Sex trafficking and modern-day slavery

18.07.2020
An estimated 4.8 million people are forced into sexual exploitation

Slavery is as old as history, culture, mankind, and civilization. Many nations, empires and very well-known monumental wonders were built by the bodies of slaves. Slavery was codified in the Babylonian Code of Hammurabi — as early as around 1750 BC — and accepted in both the Old and New Testaments. Until the European Enlightenment, slavery was almost universally accepted, and even to some extent afterwards; abolitionism is a relatively recent phenomenon in history. It was practiced in certain Mesopotamian, Indian, and Egyptian civilizations ancient even in Aristotle’s time. Aristotle, believed to be the author of Economics, held slavery to be just and natural, if properly carried out. On the report of George Macmunn (1938, p. 20), Aristotle gave a practical rule for conduct towards a slave: ‘No outrage, no familiarity’. The latter was apparently meant to include sexual relations. As Thomas Foster pointed out (2011), rape itself has served as a metaphor for enslavement, thus applying to both men and women who were enslaved. The Oxford English Dictionary’s early definitions for rape are people who were taken in battle; so rape and slavery and inextricably connected. Scholars still today consider the question of whether slavery is natural and therefore morally right.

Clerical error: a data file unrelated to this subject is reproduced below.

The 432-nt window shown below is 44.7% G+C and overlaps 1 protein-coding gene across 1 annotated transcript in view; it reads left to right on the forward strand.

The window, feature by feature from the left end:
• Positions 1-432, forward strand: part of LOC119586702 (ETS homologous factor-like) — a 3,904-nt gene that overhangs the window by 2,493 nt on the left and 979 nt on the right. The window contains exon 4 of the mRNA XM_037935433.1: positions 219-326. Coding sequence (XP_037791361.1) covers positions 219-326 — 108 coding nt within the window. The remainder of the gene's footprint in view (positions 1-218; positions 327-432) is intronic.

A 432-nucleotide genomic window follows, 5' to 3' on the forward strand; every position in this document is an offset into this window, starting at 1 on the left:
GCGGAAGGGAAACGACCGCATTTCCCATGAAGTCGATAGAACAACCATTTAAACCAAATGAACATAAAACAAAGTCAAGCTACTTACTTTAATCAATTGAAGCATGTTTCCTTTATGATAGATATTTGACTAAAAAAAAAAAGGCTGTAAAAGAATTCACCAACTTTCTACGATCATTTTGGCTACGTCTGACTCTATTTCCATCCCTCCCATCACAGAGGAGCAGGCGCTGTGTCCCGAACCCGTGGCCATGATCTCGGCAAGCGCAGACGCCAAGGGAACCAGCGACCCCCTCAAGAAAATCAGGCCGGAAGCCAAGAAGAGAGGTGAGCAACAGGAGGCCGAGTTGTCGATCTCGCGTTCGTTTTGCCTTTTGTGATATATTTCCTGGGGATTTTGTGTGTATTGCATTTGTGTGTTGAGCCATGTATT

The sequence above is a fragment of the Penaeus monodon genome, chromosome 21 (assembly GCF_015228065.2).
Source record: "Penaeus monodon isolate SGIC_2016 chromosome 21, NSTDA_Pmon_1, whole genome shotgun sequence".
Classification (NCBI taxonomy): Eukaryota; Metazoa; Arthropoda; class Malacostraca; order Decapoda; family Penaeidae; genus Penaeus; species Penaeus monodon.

Europeans did not begin slaving people in Africa, even if it should not be denied that the European transatlantic slave trade between the 1500s and 1800s was particularly brutal and added a new dimension of scale and savagery. Slavery has existed in Africa as a native institution since the days of patriarchs, long before Joseph was sold to Egypt (Africa and the Africans, 1875, p. 164). As a matter of fact, it has long been argued that the term slave has its origins in the word slav. The Slavs, who inhabited a large part of Eastern Europe, were enslaved during the Ancient and Middle ages. It was the Slavic nations of Europe that provided the vast majority of slaves throughout history. Still today, there are many hundreds of thousand of slaves, real undisguised slaves, called from time to time by various camouflaged names and terms and sold as chattels at their owner’s will.

According to Siddharth Kara (2017, p. 8), as much as up to 5 percent of the world’s cocoa beans are picked by slave hands in the Ivory Coast. Likewise, approximately 1.2 million of these 28.4 million slaves are young women and children, who have been deceived, abducted, seduced, or sold by families to be prostituted across the globe. Sex trafficking is a more profitable illegal enterprise than drug trafficking. On the authority of Human Rights First (2017), an estimated 24.9 million victims are trapped in modern-day slavery. Of these, 16 million (64%) were exploited for labor, 4.8 million (19%) were sexually exploited. Human trafficking earns profits of roughly $150 billion a year for traffickers — $99 billion from commercial sexual exploitation — , according to the ILO report from 2014. While only 19% of victims are trafficked for sex, sexual exploitation earns 66% of the global profits of human trafficking.